About the best that can be said for Cayce is that the Association for Research and Enlightenment, A.R.E., which he founded in 1931, has at least helped to keep people interested in holistic health and in Mankind’s ancient past. Greg and Laura Little, associated with A.R.E., have explored ancient Mayan ruins in Yucatan and have dived repeatedly off the Bahamas, investigating the underwater, possibly artificial, structures there. People are free to disagree with their belief that the structures may be Atlantean, yet it must be admitted that they have collected a good deal of data. But the fact remains that Cayce, like many other sensationalist “prophets,” had not a clue about what would happen in the future. This should remind us all to balance our interest in the strange and the paranormal with a healthy dose of skepticism.

William B Stoecker

Comments (12)

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Comment icon #3 Posted by Guyver 13 years ago
I'm no expert on Cayce. But, I was under the impression that some of his "healings" were documented. So, without any source quotes at all - the author is merely stating his opinion. This opinion is not shared by all, and since no source has been provided showing differently; this is nothing but an opinion piece. It would be nice if someone more familiar with the "facts" could offer up some refutation of this piece.
Comment icon #4 Posted by Paracelse 13 years ago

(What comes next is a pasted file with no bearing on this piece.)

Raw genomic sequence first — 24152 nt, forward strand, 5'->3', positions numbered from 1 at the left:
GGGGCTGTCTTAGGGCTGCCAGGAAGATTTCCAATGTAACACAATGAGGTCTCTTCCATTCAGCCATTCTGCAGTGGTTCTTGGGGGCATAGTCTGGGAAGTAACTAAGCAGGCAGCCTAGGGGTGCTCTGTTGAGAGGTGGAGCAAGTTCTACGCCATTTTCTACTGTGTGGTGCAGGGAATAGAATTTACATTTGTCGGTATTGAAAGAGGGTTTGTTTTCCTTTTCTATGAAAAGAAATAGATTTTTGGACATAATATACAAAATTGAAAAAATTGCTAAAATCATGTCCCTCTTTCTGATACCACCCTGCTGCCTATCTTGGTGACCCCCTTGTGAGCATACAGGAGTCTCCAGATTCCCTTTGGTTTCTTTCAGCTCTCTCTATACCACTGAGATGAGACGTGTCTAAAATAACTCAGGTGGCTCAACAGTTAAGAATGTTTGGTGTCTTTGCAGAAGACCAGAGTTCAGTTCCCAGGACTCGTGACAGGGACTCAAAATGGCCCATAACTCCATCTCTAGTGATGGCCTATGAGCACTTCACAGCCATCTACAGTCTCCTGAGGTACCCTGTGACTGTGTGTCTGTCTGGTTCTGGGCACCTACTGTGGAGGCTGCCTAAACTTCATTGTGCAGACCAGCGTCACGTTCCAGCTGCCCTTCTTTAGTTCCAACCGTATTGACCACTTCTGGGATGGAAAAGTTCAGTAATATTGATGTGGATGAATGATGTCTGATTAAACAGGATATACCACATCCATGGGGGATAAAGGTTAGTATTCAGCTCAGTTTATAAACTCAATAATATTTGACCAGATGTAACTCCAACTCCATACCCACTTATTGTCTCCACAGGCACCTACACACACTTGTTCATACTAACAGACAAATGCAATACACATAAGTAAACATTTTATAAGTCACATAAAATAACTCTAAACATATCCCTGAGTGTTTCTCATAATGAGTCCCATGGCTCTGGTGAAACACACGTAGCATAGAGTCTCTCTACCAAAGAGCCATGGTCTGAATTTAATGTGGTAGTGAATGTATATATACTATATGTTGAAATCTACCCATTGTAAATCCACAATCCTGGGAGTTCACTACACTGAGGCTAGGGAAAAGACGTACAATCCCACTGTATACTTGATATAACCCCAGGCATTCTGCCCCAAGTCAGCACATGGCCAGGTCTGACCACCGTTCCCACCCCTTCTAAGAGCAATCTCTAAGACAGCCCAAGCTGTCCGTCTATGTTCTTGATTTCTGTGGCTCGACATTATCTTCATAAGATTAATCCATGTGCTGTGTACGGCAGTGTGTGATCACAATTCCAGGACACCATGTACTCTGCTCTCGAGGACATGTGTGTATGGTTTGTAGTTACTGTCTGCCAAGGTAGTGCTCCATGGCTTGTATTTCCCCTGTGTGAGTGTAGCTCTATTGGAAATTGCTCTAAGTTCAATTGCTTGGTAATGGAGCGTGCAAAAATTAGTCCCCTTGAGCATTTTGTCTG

Wasn't Casey a high level Macon?
Comment icon #5 Posted by :PsYKoTiC:BeHAvIoR: 13 years ago
And the picture of Edgar Cayce certainly doesn't help with the wording of the article. He looks crazy in that shot. Eep.
Comment icon #6 Posted by DigitalSentinal 13 years ago
I spent about a month at the A.R.E. in Virginia Beach in '98 to visit some friends and to check Cayce's place out. I do agree that not a whole lot of his readings came true in terms of world events, but some did, and what I always base my judgment on is money - the more someone is trying to make cash with their gift, the less they're apt to be Bona Fide, in my opinion. Cayce pretty much struggled with finances his whole life, and many thousands of his readings were given for nearly free. However, I did enjoy the article and agree that a critical eye on the man is different to what is normally ... [More]
Comment icon #7 Posted by SV-001 13 years ago
I've studied Cayce's work and a lot of it is very interesting. I doubt he was a scam.
Comment icon #8 Posted by meankitty 13 years ago
I don't think Edgar Cayce was a scam artist. However, I welcomed the article. I haven't seen many Cayce related articles lately.
Comment icon #9 Posted by ADMikey 13 years ago
Yep, I heard of him. An uncanny accurate prophet if you ask me, but the way his prophecies are performed and less subtle than of Nostradamus. But you never know. , Edgar Cayce was given a gift of prophecy when he was a child, an angelic spirit orb came to him on his fishing trip and was asked "You wish to help people?" Edgar as a young boy replied "Yes, I do".
Comment icon #10 Posted by Mario Lemieux 13 years ago
William B Stoecker isn't a very intelligent man
Comment icon #11 Posted by JonathanVonErich 13 years ago
hey Mario, what do you think of Malkin's season ??
Comment icon #12 Posted by Mario Lemieux 13 years ago
disappointing at best